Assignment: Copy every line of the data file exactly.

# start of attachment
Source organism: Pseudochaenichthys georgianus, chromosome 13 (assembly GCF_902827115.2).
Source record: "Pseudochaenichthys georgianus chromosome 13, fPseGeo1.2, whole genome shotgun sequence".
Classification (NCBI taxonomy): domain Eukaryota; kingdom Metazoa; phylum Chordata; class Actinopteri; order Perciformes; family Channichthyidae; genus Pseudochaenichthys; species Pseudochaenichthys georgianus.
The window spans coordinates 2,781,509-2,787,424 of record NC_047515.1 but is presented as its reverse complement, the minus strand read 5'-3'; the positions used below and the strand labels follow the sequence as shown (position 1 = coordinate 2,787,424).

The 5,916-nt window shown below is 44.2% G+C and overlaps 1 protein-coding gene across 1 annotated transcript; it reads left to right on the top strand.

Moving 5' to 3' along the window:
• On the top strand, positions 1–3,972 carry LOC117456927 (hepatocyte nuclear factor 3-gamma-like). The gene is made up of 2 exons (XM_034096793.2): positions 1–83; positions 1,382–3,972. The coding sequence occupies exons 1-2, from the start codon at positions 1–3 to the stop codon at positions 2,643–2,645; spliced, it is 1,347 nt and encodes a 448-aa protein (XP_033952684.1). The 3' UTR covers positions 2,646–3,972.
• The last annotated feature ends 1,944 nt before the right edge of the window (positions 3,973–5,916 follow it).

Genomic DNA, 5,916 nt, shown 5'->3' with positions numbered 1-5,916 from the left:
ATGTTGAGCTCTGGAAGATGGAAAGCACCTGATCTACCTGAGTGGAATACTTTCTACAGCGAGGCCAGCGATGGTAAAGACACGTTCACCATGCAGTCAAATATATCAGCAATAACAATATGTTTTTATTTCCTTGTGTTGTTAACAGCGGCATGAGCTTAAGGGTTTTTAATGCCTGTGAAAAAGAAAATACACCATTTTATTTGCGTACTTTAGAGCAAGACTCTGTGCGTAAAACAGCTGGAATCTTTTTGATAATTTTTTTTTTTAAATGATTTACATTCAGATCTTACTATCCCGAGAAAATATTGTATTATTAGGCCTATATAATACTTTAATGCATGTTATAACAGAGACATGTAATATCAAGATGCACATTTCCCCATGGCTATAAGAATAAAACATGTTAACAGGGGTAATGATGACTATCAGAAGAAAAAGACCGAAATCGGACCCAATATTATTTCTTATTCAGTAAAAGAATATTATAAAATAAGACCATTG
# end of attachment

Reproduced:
Source organism: Pseudochaenichthys georgianus, chromosome 13 (assembly GCF_902827115.2).
Source record: "Pseudochaenichthys georgianus chromosome 13, fPseGeo1.2, whole genome shotgun sequence".
Classification (NCBI taxonomy): domain Eukaryota; kingdom Metazoa; phylum Chordata; class Actinopteri; order Perciformes; family Channichthyidae; genus Pseudochaenichthys; species Pseudochaenichthys georgianus.
The window spans coordinates 2,781,509-2,787,424 of record NC_047515.1 but is presented as its reverse complement, the minus strand read 5'-3'; the positions used below and the strand labels follow the sequence as shown (position 1 = coordinate 2,787,424).

The 5,916-nt window shown below is 44.2% G+C and overlaps 1 protein-coding gene across 1 annotated transcript; it reads left to right on the top strand.

Moving 5' to 3' along the window:
• On the top strand, positions 1–3,972 carry LOC117456927 (hepatocyte nuclear factor 3-gamma-like). The gene is made up of 2 exons (XM_034096793.2): positions 1–83; positions 1,382–3,972. The coding sequence occupies exons 1-2, from the start codon at positions 1–3 to the stop codon at positions 2,643–2,645; spliced, it is 1,347 nt and encodes a 448-aa protein (XP_033952684.1). The 3' UTR covers positions 2,646–3,972.
• The last annotated feature ends 1,944 nt before the right edge of the window (positions 3,973–5,916 follow it).

Genomic DNA, 5,916 nt, shown 5'->3' with positions numbered 1-5,916 from the left:
ATGTTGAGCTCTGGAAGATGGAAAGCACCTGATCTACCTGAGTGGAATACTTTCTACAGCGAGGCCAGCGATGGTAAAGACACGTTCACCATGCAGTCAAATATATCAGCAATAACAATATGTTTTTATTTCCTTGTGTTGTTAACAGCGGCATGAGCTTAAGGGTTTTTAATGCCTGTGAAAAAGAAAATACACCATTTTATTTGCGTACTTTAGAGCAAGACTCTGTGCGTAAAACAGCTGGAATCTTTTTGATAATTTTTTTTTTTAAATGATTTACATTCAGATCTTACTATCCCGAGAAAATATTGTATTATTAGGCCTATATAATACTTTAATGCATGTTATAACAGAGACATGTAATATCAAGATGCACATTTCCCCATGGCTATAAGAATAAAACATGTTAACAGGGGTAATGATGACTATCAGAAGAAAAAGACCGAAATCGGACCCAATATTATTTCTTATTCAGTAAAAGAATATTATAAAATAAGACCATTG